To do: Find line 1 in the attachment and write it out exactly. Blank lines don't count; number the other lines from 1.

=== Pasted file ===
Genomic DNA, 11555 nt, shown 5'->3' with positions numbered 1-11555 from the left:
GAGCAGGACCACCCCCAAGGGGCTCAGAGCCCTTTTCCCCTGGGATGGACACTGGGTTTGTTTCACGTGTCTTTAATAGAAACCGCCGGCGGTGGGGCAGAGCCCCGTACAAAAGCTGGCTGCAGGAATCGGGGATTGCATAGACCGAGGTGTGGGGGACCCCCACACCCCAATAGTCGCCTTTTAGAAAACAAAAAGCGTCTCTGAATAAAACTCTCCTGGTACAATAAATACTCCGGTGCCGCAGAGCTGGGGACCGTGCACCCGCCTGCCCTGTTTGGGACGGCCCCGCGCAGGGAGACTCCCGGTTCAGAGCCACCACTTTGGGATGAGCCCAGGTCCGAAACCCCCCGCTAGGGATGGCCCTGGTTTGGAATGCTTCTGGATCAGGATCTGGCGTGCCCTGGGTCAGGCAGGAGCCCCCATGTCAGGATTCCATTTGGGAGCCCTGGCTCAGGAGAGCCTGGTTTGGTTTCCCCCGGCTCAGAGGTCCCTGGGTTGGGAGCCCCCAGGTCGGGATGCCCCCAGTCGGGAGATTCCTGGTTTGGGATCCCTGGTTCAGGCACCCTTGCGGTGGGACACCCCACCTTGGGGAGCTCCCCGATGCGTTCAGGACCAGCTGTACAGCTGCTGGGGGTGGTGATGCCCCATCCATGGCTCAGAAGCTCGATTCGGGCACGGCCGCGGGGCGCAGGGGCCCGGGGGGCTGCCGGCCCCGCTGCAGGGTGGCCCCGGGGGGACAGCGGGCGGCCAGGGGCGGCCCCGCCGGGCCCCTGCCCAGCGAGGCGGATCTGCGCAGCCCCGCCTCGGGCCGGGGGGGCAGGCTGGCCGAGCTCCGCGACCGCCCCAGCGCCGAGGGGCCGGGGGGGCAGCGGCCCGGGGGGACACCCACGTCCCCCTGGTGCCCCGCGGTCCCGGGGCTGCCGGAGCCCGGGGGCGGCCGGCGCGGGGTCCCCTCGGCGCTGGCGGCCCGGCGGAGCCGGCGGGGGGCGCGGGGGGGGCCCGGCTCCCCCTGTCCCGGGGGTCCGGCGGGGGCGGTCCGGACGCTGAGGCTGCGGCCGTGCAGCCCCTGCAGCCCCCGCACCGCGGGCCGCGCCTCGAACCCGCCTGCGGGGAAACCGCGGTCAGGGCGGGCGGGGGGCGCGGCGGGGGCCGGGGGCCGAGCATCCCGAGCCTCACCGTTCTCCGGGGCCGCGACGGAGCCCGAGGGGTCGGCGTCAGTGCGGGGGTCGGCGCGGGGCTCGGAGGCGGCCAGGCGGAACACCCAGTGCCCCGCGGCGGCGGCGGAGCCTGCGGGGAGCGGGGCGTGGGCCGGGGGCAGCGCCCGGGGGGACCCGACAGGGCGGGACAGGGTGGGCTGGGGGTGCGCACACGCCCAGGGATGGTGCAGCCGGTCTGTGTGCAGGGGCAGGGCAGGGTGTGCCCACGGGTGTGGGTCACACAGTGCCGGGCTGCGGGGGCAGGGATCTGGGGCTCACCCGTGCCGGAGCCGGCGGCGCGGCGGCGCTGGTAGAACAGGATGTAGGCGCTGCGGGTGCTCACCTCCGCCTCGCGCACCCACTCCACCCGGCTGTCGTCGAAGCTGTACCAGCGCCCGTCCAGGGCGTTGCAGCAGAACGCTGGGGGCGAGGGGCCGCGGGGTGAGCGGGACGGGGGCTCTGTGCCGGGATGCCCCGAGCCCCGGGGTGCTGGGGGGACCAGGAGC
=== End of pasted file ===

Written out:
Genomic DNA, 11555 nt, shown 5'->3' with positions numbered 1-11555 from the left: